Syria rebels seize most of Sweida military airport: spokesman

Syrian rebels seized most of a military airport in regime-controlled Sweida province on Thursday and shot down a warplane nearby

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Syrian rebels seized most of a military airport in regime-controlled Sweida province on Thursday and shot down a warplane nearby, a spokesman told AFP.

"The Southern Front has liberated Al-Thaala military airport and is carrying out mopping-up operations against remaining forces," the alliance's spokesman Major Essam al-Rayes told AFP.

The Syrian Observatory for Human rights monitor also reported the rebel advance into the airport in the Druze-majority southern province.

"They have control of parts of the airport, which is used by the regime for aircraft that bomb Daraa and Damascus provinces," said Observatory director Rami Abdel Rahman.

But Syrian state television denied the claims, and interviewed the provincial governor, who accused media of spreading lies.

"There is no truth to claims that terrorist groups have occupied Al-Thaala in Sweida province," state television said, citing its reporter in the area.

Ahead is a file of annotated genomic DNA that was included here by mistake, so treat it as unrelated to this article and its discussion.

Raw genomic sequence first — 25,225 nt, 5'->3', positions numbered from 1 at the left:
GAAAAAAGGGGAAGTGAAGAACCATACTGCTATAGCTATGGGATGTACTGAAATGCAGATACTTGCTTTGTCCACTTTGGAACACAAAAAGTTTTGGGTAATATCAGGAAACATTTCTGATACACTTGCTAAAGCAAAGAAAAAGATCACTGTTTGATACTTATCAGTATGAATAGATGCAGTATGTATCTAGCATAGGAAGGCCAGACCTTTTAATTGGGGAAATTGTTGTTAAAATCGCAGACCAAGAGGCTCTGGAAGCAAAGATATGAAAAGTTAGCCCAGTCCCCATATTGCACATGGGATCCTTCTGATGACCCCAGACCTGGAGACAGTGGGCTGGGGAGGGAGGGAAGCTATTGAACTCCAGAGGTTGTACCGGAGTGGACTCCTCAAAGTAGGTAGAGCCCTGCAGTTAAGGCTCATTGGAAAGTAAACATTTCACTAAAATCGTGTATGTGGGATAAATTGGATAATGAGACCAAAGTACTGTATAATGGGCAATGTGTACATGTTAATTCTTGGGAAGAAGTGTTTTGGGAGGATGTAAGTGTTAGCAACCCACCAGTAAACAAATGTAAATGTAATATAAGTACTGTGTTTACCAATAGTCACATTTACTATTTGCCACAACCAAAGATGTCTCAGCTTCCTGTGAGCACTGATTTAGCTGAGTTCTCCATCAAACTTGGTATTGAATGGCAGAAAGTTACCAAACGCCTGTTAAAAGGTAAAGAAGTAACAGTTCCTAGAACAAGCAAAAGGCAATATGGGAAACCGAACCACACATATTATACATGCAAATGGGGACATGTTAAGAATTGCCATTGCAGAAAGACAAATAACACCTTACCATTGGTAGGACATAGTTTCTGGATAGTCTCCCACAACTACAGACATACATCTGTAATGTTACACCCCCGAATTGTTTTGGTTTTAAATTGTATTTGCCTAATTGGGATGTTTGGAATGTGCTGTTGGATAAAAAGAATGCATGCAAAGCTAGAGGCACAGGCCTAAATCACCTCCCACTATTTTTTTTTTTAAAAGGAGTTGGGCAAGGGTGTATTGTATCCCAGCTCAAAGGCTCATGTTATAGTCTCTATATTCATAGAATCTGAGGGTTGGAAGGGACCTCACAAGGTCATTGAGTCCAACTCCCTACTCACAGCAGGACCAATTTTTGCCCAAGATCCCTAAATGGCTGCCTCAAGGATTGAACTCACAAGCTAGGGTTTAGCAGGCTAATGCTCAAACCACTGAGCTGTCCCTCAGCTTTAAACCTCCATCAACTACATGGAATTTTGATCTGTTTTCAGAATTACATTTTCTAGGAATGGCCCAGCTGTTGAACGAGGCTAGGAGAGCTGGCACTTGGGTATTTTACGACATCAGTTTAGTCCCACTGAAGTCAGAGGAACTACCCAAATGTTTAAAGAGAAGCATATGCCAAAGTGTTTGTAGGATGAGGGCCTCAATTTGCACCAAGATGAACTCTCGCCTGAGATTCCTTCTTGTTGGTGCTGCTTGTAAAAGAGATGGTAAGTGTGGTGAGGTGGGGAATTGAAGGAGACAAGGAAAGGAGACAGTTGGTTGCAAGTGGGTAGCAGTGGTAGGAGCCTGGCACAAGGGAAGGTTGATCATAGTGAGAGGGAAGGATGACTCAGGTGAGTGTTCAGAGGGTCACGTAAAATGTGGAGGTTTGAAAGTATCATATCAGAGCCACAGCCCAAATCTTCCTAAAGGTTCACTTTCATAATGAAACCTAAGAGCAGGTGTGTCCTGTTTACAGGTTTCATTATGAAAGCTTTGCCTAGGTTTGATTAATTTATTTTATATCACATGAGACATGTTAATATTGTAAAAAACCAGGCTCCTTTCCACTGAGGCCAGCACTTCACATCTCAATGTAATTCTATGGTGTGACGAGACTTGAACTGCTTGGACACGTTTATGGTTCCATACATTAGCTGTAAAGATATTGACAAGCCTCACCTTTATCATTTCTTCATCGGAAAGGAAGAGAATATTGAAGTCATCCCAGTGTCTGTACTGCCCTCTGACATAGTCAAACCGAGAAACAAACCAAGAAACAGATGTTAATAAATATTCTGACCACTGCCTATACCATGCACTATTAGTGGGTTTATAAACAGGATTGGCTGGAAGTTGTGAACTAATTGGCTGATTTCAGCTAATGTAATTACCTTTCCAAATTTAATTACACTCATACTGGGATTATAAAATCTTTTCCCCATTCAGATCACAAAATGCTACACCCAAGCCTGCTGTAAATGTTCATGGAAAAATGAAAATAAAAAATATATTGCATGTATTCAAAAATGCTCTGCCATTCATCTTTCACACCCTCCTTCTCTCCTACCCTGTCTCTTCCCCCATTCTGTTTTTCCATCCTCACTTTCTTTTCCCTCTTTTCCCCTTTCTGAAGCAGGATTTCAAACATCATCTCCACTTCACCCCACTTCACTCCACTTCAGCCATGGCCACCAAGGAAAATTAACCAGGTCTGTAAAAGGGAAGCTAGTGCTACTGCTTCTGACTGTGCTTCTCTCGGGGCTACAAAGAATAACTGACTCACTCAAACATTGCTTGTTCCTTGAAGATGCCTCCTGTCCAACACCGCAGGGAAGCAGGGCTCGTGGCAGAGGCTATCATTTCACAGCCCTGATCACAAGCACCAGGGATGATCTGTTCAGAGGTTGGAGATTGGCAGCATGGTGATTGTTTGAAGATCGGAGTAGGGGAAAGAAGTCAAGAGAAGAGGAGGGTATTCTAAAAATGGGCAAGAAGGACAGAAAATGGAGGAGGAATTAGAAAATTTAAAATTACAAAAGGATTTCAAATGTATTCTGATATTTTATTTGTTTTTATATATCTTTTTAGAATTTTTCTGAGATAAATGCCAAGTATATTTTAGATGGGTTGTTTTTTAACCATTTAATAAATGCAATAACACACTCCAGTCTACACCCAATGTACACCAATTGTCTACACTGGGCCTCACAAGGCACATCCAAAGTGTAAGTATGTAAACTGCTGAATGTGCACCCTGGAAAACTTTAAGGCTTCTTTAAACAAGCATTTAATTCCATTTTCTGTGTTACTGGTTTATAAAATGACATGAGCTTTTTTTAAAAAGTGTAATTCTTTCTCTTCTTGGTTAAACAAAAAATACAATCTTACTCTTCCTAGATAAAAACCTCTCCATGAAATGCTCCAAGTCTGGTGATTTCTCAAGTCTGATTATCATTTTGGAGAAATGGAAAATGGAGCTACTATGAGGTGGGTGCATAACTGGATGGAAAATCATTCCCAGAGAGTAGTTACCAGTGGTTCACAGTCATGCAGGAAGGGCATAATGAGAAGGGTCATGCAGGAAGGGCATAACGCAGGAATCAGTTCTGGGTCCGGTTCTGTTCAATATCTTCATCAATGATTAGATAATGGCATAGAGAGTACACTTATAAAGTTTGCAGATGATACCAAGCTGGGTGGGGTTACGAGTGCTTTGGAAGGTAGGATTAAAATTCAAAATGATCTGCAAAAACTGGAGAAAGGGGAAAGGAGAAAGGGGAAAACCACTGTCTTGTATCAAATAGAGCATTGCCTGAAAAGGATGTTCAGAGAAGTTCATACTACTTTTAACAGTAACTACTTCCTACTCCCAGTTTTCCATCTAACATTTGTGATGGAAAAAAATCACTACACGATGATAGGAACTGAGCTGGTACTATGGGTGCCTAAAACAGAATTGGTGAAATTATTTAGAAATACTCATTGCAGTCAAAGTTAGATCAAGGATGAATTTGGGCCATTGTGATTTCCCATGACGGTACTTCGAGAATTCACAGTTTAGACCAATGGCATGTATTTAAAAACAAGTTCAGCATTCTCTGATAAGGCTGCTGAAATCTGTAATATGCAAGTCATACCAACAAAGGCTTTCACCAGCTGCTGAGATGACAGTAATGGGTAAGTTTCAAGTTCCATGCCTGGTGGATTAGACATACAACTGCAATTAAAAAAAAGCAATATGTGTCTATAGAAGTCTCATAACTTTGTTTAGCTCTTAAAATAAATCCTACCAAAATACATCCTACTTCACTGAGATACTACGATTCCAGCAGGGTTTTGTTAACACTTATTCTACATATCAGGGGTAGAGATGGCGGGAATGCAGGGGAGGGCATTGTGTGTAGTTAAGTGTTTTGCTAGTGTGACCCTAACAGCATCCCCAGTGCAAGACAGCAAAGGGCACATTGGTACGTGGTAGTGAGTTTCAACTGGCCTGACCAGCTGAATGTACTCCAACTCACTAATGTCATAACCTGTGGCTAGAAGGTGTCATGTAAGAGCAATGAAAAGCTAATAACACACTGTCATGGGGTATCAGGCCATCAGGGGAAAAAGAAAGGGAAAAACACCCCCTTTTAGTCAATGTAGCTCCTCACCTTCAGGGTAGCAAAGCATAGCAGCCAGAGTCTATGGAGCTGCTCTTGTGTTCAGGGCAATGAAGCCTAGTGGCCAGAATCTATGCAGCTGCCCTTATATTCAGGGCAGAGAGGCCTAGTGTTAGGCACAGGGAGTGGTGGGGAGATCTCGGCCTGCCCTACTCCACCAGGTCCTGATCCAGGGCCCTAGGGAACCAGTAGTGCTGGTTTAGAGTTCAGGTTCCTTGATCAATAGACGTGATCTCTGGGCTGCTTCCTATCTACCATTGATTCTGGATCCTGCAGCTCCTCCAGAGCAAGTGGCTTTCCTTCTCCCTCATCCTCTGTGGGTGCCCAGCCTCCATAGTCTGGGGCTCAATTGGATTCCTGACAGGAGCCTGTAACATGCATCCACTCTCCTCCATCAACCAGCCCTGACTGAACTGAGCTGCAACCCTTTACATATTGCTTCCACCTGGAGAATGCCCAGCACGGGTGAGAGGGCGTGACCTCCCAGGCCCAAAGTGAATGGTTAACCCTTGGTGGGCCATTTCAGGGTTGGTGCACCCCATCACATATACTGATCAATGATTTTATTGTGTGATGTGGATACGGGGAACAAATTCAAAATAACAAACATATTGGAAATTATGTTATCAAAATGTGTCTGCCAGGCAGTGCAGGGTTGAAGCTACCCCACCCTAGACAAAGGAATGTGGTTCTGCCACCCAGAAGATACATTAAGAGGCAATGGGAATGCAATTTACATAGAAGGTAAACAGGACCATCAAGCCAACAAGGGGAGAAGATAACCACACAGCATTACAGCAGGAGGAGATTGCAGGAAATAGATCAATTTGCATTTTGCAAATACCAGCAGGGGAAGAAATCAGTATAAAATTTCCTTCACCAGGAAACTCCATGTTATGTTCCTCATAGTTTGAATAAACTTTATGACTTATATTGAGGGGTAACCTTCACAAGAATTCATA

"We're used to the criminal media and their falsehoods, the information being reported is baseless and life continues as normal in the province," governor Atef al-Nadaf said.

Rayes also said Southern Front forces had shot down a regime warplane in the border region between Sweida and neighbouring Daraa province.

The Observatory reported the same, and Syrian state television acknowledged that "a warplane went down in the southern region and an investigation into the causes is underway."

The Southern Front advance into Al-Thaala airport comes a day after the alliance, which groups moderate and Islamist rebel forces, seized the 52nd Brigade base in neighbouring Daraa province.

Abdel Rahman said many of the regime forces who fled the 52nd Brigade as it was captured on Wednesday had withdrawn to Al-Thaala, which lies some 10 kilometres (six miles) away.

Sweida province has been spared much of the fighting in Syria, and remains almost entirely under regime control.

Most of its residents are Druze, followers of a secretive offshoot of Shiite Islam, who made up around three percent of Syria's pre-war population of 23 million people.

The community has been somewhat divided during the country's uprising, with some members fighting alongside the government while others expressing sympathy for the opposition.

Mostly, the Druze have taken up arms only in defence of their areas, and have kept out of the fighting more broadly.

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